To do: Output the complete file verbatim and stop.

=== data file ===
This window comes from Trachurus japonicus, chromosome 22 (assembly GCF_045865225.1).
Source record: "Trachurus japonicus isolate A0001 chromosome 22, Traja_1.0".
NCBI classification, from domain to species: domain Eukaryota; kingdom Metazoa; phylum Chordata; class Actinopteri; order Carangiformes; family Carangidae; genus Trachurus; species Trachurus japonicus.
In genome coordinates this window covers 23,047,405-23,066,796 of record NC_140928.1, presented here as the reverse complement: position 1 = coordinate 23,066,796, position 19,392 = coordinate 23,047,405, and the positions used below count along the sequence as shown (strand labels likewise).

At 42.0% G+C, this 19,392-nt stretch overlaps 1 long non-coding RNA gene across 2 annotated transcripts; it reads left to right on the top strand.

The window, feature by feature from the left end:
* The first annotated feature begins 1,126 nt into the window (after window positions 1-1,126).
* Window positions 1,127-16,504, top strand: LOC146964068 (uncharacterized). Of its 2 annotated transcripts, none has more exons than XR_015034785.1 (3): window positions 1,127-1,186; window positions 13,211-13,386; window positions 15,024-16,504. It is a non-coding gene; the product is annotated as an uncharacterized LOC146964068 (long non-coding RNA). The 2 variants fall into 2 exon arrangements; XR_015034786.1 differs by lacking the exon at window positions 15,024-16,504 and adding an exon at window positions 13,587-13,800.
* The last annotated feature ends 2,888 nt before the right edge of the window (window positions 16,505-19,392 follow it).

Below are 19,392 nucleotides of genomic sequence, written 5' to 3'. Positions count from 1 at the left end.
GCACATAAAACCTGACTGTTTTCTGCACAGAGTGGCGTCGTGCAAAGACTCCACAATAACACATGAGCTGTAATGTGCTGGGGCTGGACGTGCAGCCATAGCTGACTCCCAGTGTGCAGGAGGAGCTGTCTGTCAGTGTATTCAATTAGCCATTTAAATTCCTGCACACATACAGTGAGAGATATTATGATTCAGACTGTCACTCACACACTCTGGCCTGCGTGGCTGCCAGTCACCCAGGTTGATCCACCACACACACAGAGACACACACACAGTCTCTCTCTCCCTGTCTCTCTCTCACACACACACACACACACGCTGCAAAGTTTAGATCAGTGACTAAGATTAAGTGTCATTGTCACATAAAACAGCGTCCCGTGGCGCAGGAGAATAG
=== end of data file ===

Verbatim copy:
This window comes from Trachurus japonicus, chromosome 22 (assembly GCF_045865225.1).
Source record: "Trachurus japonicus isolate A0001 chromosome 22, Traja_1.0".
NCBI classification, from domain to species: domain Eukaryota; kingdom Metazoa; phylum Chordata; class Actinopteri; order Carangiformes; family Carangidae; genus Trachurus; species Trachurus japonicus.
In genome coordinates this window covers 23,047,405-23,066,796 of record NC_140928.1, presented here as the reverse complement: position 1 = coordinate 23,066,796, position 19,392 = coordinate 23,047,405, and the positions used below count along the sequence as shown (strand labels likewise).

At 42.0% G+C, this 19,392-nt stretch overlaps 1 long non-coding RNA gene across 2 annotated transcripts; it reads left to right on the top strand.

The window, feature by feature from the left end:
* The first annotated feature begins 1,126 nt into the window (after window positions 1-1,126).
* Window positions 1,127-16,504, top strand: LOC146964068 (uncharacterized). Of its 2 annotated transcripts, none has more exons than XR_015034785.1 (3): window positions 1,127-1,186; window positions 13,211-13,386; window positions 15,024-16,504. It is a non-coding gene; the product is annotated as an uncharacterized LOC146964068 (long non-coding RNA). The 2 variants fall into 2 exon arrangements; XR_015034786.1 differs by lacking the exon at window positions 15,024-16,504 and adding an exon at window positions 13,587-13,800.
* The last annotated feature ends 2,888 nt before the right edge of the window (window positions 16,505-19,392 follow it).

Below are 19,392 nucleotides of genomic sequence, written 5' to 3'. Positions count from 1 at the left end.
GCACATAAAACCTGACTGTTTTCTGCACAGAGTGGCGTCGTGCAAAGACTCCACAATAACACATGAGCTGTAATGTGCTGGGGCTGGACGTGCAGCCATAGCTGACTCCCAGTGTGCAGGAGGAGCTGTCTGTCAGTGTATTCAATTAGCCATTTAAATTCCTGCACACATACAGTGAGAGATATTATGATTCAGACTGTCACTCACACACTCTGGCCTGCGTGGCTGCCAGTCACCCAGGTTGATCCACCACACACACAGAGACACACACACAGTCTCTCTCTCCCTGTCTCTCTCTCACACACACACACACACACGCTGCAAAGTTTAGATCAGTGACTAAGATTAAGTGTCATTGTCACATAAAACAGCGTCCCGTGGCGCAGGAGAATAG